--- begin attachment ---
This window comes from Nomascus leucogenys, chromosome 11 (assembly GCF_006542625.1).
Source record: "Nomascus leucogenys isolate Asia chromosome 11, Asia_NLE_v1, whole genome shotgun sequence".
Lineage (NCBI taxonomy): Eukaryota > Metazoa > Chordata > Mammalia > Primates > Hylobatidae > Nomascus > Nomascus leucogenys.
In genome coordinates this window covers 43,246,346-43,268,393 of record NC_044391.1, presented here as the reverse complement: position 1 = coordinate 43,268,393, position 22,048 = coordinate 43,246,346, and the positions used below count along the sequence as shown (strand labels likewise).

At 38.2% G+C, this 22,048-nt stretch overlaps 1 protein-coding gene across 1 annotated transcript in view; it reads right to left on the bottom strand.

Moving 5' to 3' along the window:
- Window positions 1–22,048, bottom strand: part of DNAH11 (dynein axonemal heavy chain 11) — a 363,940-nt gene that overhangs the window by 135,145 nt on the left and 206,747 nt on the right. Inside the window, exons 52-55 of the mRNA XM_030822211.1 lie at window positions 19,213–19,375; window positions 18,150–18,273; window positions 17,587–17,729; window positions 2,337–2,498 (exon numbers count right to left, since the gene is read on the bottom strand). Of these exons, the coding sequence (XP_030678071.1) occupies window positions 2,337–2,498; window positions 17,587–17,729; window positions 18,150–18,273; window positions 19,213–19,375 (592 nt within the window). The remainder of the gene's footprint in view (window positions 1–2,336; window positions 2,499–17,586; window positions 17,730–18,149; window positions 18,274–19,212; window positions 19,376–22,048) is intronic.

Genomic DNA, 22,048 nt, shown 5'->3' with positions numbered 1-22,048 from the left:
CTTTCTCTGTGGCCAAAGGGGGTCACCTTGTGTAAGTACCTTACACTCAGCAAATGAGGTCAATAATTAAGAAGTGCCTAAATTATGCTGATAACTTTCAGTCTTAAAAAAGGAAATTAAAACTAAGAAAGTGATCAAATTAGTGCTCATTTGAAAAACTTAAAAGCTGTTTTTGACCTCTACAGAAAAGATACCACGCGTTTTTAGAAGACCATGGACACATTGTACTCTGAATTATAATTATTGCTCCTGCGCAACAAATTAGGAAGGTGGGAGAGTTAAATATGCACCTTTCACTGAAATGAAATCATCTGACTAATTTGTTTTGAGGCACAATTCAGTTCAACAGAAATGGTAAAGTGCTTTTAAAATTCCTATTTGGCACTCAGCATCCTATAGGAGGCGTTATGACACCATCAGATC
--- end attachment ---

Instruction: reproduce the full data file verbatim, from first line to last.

This window comes from Nomascus leucogenys, chromosome 11 (assembly GCF_006542625.1).
Source record: "Nomascus leucogenys isolate Asia chromosome 11, Asia_NLE_v1, whole genome shotgun sequence".
Lineage (NCBI taxonomy): Eukaryota > Metazoa > Chordata > Mammalia > Primates > Hylobatidae > Nomascus > Nomascus leucogenys.
In genome coordinates this window covers 43,246,346-43,268,393 of record NC_044391.1, presented here as the reverse complement: position 1 = coordinate 43,268,393, position 22,048 = coordinate 43,246,346, and the positions used below count along the sequence as shown (strand labels likewise).

At 38.2% G+C, this 22,048-nt stretch overlaps 1 protein-coding gene across 1 annotated transcript in view; it reads right to left on the bottom strand.

Moving 5' to 3' along the window:
- Window positions 1–22,048, bottom strand: part of DNAH11 (dynein axonemal heavy chain 11) — a 363,940-nt gene that overhangs the window by 135,145 nt on the left and 206,747 nt on the right. Inside the window, exons 52-55 of the mRNA XM_030822211.1 lie at window positions 19,213–19,375; window positions 18,150–18,273; window positions 17,587–17,729; window positions 2,337–2,498 (exon numbers count right to left, since the gene is read on the bottom strand). Of these exons, the coding sequence (XP_030678071.1) occupies window positions 2,337–2,498; window positions 17,587–17,729; window positions 18,150–18,273; window positions 19,213–19,375 (592 nt within the window). The remainder of the gene's footprint in view (window positions 1–2,336; window positions 2,499–17,586; window positions 17,730–18,149; window positions 18,274–19,212; window positions 19,376–22,048) is intronic.

Genomic DNA, 22,048 nt, shown 5'->3' with positions numbered 1-22,048 from the left:
CTTTCTCTGTGGCCAAAGGGGGTCACCTTGTGTAAGTACCTTACACTCAGCAAATGAGGTCAATAATTAAGAAGTGCCTAAATTATGCTGATAACTTTCAGTCTTAAAAAAGGAAATTAAAACTAAGAAAGTGATCAAATTAGTGCTCATTTGAAAAACTTAAAAGCTGTTTTTGACCTCTACAGAAAAGATACCACGCGTTTTTAGAAGACCATGGACACATTGTACTCTGAATTATAATTATTGCTCCTGCGCAACAAATTAGGAAGGTGGGAGAGTTAAATATGCACCTTTCACTGAAATGAAATCATCTGACTAATTTGTTTTGAGGCACAATTCAGTTCAACAGAAATGGTAAAGTGCTTTTAAAATTCCTATTTGGCACTCAGCATCCTATAGGAGGCGTTATGACACCATCAGATC